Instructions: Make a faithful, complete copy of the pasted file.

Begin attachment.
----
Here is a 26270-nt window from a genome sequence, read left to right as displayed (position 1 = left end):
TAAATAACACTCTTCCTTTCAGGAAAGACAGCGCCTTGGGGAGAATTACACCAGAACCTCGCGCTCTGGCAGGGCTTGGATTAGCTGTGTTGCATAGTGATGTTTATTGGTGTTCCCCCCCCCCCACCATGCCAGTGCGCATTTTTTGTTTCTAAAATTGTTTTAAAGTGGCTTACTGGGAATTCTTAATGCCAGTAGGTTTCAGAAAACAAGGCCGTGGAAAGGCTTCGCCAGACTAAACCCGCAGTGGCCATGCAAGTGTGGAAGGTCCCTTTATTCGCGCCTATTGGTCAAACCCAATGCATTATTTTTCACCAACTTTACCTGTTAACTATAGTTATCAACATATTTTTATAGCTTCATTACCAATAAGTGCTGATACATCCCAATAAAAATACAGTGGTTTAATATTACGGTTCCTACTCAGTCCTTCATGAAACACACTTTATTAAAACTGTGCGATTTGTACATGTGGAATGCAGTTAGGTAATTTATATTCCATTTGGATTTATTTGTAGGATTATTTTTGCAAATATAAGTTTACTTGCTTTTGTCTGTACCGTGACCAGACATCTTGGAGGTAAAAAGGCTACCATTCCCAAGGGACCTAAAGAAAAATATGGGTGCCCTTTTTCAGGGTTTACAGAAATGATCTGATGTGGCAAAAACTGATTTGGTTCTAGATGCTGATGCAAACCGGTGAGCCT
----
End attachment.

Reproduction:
Here is a 26270-nt window from a genome sequence, read left to right as displayed (position 1 = left end):
TAAATAACACTCTTCCTTTCAGGAAAGACAGCGCCTTGGGGAGAATTACACCAGAACCTCGCGCTCTGGCAGGGCTTGGATTAGCTGTGTTGCATAGTGATGTTTATTGGTGTTCCCCCCCCCCCACCATGCCAGTGCGCATTTTTTGTTTCTAAAATTGTTTTAAAGTGGCTTACTGGGAATTCTTAATGCCAGTAGGTTTCAGAAAACAAGGCCGTGGAAAGGCTTCGCCAGACTAAACCCGCAGTGGCCATGCAAGTGTGGAAGGTCCCTTTATTCGCGCCTATTGGTCAAACCCAATGCATTATTTTTCACCAACTTTACCTGTTAACTATAGTTATCAACATATTTTTATAGCTTCATTACCAATAAGTGCTGATACATCCCAATAAAAATACAGTGGTTTAATATTACGGTTCCTACTCAGTCCTTCATGAAACACACTTTATTAAAACTGTGCGATTTGTACATGTGGAATGCAGTTAGGTAATTTATATTCCATTTGGATTTATTTGTAGGATTATTTTTGCAAATATAAGTTTACTTGCTTTTGTCTGTACCGTGACCAGACATCTTGGAGGTAAAAAGGCTACCATTCCCAAGGGACCTAAAGAAAAATATGGGTGCCCTTTTTCAGGGTTTACAGAAATGATCTGATGTGGCAAAAACTGATTTGGTTCTAGATGCTGATGCAAACCGGTGAGCCT